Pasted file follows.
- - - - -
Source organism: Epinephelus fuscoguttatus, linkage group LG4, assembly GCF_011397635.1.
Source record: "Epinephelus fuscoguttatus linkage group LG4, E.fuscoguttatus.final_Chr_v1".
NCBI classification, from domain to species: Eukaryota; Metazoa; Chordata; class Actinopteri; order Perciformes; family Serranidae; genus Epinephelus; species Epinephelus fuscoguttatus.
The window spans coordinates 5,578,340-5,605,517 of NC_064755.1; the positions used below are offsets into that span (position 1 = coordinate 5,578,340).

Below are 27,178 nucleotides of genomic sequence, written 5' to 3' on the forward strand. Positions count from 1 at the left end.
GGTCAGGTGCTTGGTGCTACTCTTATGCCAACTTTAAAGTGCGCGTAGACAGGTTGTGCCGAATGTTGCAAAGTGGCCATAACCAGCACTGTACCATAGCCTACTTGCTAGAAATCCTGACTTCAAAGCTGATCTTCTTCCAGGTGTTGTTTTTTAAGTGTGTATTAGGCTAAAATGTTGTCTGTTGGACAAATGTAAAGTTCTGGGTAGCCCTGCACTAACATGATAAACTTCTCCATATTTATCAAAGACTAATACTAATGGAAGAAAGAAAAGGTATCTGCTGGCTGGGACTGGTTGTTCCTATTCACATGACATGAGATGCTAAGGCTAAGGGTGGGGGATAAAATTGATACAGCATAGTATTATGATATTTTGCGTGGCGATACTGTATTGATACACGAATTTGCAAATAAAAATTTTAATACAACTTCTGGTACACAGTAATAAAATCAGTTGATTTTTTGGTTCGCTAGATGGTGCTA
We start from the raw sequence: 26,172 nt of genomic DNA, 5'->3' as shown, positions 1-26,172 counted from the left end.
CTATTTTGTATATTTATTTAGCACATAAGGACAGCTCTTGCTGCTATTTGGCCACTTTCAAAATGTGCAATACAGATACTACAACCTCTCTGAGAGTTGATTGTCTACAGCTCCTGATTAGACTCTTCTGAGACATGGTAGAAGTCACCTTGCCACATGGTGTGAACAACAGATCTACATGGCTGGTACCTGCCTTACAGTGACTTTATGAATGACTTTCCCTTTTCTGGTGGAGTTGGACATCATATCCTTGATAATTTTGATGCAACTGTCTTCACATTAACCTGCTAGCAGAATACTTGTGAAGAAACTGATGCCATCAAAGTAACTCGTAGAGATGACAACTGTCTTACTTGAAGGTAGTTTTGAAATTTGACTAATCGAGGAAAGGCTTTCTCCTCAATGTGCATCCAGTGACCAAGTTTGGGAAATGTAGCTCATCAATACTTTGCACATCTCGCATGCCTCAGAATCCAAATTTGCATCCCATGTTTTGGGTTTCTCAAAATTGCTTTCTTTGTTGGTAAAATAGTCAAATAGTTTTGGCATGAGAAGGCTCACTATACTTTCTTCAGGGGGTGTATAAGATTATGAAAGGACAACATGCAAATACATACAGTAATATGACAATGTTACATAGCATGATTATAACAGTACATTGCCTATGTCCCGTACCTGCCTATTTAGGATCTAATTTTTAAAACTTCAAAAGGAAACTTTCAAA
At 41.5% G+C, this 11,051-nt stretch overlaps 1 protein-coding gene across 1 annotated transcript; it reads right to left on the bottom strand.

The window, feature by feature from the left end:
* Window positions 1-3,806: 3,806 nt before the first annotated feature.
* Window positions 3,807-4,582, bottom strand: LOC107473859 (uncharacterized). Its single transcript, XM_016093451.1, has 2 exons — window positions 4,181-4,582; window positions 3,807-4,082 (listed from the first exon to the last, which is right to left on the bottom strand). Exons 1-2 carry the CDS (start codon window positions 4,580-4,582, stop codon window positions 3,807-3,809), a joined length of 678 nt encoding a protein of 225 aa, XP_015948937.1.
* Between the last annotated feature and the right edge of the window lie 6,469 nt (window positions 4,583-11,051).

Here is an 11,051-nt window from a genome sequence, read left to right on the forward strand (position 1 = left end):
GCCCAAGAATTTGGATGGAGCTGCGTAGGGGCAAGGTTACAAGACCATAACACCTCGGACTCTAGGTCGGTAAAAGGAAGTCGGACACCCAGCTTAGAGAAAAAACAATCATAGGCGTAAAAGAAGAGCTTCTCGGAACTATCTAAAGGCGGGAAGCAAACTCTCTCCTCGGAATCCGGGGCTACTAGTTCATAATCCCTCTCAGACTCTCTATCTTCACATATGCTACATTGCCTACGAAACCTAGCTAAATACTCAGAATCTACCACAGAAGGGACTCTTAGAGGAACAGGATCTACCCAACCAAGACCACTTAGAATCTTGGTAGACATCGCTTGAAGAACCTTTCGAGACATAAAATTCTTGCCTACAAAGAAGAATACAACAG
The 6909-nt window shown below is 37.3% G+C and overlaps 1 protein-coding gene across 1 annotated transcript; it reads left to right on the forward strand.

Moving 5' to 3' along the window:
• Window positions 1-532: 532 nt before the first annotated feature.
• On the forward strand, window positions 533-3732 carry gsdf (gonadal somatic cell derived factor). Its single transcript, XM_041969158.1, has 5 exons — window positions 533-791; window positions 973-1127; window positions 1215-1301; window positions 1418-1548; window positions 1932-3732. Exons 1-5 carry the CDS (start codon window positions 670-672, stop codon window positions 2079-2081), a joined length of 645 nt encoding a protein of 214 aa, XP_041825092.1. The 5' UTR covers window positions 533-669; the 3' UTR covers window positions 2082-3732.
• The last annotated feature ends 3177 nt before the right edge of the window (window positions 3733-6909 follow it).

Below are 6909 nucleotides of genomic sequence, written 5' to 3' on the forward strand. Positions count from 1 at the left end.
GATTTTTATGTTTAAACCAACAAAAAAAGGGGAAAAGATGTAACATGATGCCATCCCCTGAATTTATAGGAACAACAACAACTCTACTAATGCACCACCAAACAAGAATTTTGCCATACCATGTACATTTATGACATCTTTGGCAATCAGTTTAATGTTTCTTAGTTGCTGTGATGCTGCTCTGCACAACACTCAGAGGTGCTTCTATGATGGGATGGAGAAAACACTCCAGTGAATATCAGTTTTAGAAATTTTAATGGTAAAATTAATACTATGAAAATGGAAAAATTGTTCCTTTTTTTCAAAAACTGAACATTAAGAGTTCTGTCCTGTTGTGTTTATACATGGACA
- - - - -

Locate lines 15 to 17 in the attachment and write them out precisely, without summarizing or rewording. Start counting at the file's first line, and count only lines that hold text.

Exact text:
GCCCAAGAATTTGGATGGAGCTGCGTAGGGGCAAGGTTACAAGACCATAACACCTCGGACTCTAGGTCGGTAAAAGGAAGTCGGACACCCAGCTTAGAGAAAAAACAATCATAGGCGTAAAAGAAGAGCTTCTCGGAACTATCTAAAGGCGGGAAGCAAACTCTCTCCTCGGAATCCGGGGCTACTAGTTCATAATCCCTCTCAGACTCTCTATCTTCACATATGCTACATTGCCTACGAAACCTAGCTAAATACTCAGAATCTACCACAGAAGGGACTCTTAGAGGAACAGGATCTACCCAACCAAGACCACTTAGAATCTTGGTAGACATCGCTTGAAGAACCTTTCGAGACATAAAATTCTTGCCTACAAAGAAGAATACAACAG
The 6909-nt window shown below is 37.3% G+C and overlaps 1 protein-coding gene across 1 annotated transcript; it reads left to right on the forward strand.

Moving 5' to 3' along the window: